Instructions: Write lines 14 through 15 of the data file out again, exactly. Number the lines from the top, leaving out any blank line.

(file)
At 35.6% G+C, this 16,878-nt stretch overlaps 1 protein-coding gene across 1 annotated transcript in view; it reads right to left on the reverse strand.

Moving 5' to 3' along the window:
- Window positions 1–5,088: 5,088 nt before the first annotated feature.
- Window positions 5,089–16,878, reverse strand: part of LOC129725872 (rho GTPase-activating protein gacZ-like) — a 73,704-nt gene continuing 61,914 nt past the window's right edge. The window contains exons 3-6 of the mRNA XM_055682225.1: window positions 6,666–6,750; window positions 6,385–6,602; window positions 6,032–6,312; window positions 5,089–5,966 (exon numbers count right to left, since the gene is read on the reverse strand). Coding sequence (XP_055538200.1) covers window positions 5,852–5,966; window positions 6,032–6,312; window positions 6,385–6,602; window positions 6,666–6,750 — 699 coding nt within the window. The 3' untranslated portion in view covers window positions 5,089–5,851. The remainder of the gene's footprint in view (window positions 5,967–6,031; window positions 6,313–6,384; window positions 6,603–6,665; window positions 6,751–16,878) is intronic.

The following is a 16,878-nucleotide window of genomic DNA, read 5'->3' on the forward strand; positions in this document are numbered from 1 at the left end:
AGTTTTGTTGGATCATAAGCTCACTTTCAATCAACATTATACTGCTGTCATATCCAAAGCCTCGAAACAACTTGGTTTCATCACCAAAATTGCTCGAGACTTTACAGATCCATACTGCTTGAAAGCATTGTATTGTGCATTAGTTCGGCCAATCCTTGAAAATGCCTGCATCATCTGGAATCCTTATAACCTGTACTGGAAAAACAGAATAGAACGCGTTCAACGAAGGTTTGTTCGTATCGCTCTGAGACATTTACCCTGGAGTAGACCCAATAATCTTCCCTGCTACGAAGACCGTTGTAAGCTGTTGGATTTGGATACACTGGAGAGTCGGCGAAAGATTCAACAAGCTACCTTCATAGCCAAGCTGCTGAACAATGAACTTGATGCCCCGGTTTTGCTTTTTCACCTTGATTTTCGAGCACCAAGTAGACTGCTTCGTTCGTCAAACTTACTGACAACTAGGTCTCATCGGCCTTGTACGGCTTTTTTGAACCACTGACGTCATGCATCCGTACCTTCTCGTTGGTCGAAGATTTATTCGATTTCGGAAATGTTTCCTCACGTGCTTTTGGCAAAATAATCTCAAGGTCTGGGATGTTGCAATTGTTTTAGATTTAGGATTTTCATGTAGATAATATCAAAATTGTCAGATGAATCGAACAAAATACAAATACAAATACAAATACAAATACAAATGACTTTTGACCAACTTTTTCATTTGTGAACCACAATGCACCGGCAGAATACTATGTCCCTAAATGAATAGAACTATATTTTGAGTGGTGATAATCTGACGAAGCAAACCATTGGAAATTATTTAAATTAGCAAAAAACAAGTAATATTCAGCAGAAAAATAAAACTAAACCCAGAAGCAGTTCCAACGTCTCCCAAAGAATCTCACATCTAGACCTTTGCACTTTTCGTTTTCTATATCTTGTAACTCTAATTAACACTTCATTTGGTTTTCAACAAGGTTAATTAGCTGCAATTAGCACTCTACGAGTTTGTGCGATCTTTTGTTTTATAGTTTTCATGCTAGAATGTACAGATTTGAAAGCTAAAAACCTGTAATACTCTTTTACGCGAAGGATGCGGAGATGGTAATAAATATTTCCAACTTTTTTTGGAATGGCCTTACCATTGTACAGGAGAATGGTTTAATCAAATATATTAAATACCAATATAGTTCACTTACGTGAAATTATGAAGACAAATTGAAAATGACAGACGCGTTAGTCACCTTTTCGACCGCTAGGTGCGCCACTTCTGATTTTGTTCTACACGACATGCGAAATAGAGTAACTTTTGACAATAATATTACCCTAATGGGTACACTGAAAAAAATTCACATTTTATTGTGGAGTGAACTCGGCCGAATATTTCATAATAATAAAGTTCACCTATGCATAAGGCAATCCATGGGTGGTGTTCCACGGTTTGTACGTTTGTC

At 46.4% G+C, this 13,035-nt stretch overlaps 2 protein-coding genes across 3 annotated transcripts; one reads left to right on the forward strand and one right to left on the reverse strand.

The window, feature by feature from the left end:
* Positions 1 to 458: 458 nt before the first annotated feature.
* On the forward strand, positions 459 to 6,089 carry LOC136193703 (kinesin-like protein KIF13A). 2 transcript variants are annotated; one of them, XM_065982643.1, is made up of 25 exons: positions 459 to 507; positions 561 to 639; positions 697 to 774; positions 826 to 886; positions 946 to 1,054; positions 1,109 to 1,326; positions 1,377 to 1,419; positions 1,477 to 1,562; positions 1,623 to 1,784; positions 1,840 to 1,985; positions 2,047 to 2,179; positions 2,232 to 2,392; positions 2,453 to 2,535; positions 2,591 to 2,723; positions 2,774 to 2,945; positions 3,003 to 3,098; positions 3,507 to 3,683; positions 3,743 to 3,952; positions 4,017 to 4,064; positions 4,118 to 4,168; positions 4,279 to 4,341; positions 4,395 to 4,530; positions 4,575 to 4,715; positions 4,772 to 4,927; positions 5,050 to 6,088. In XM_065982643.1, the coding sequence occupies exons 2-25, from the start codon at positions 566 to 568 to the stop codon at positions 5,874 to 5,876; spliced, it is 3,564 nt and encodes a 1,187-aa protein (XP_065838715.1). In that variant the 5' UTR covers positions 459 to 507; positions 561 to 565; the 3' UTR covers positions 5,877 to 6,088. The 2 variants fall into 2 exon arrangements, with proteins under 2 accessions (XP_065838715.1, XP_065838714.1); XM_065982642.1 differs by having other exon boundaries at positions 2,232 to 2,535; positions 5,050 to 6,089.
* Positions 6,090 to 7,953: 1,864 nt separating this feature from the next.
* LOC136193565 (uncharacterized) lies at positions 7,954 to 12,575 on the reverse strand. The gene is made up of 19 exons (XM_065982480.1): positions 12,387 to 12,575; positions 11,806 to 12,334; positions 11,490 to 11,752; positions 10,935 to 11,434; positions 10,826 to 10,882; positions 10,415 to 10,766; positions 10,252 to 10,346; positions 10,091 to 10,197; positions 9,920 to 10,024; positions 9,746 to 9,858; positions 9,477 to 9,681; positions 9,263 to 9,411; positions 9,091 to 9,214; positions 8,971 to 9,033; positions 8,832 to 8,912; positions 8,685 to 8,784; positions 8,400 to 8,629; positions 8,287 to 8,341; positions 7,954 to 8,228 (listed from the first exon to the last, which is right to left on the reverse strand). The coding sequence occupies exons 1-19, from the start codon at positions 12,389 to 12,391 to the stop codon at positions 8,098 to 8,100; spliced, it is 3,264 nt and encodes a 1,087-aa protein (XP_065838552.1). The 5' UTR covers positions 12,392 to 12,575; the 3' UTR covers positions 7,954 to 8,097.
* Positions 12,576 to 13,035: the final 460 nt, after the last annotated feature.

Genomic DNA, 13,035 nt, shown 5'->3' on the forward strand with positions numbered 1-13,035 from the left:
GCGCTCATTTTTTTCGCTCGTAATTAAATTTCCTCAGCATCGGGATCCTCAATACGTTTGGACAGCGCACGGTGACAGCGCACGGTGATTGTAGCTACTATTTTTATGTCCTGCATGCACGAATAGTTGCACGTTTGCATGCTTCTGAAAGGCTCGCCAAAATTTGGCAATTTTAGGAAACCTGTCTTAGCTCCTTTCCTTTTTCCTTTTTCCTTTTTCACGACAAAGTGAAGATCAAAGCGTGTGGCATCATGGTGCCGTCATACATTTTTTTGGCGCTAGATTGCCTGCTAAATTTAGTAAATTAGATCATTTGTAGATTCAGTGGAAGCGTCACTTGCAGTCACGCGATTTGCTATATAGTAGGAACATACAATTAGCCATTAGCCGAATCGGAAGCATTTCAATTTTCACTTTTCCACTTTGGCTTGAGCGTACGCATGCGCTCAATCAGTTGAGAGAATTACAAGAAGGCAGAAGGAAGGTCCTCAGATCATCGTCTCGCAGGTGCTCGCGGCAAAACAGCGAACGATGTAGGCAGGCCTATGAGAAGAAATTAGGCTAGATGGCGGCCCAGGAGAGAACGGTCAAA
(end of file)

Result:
Genomic DNA, 13,035 nt, shown 5'->3' on the forward strand with positions numbered 1-13,035 from the left:
GCGCTCATTTTTTTCGCTCGTAATTAAATTTCCTCAGCATCGGGATCCTCAATACGTTTGGACAGCGCACGGTGACAGCGCACGGTGATTGTAGCTACTATTTTTATGTCCTGCATGCACGAATAGTTGCACGTTTGCATGCTTCTGAAAGGCTCGCCAAAATTTGGCAATTTTAGGAAACCTGTCTTAGCTCCTTTCCTTTTTCCTTTTTCCTTTTTCACGACAAAGTGAAGATCAAAGCGTGTGGCATCATGGTGCCGTCATACATTTTTTTGGCGCTAGATTGCCTGCTAAATTTAGTAAATTAGATCATTTGTAGATTCAGTGGAAGCGTCACTTGCAGTCACGCGATTTGCTATATAGTAGGAACATACAATTAGCCATTAGCCGAATCGGAAGCATTTCAATTTTCACTTTTCCACTTTGGCTTGAGCGTACGCATGCGCTCAATCAGTTGAGAGAATTACAAGAAGGCAGAAGGAAGGTCCTCAGATCATCGTCTCGCAGGTGCTCGCGGCAAAACAGCGAACGATGTAGGCAGGCCTATGAGAAGAAATTAGGCTAGATGGCGGCCCAGGAGAGAACGGTCAAA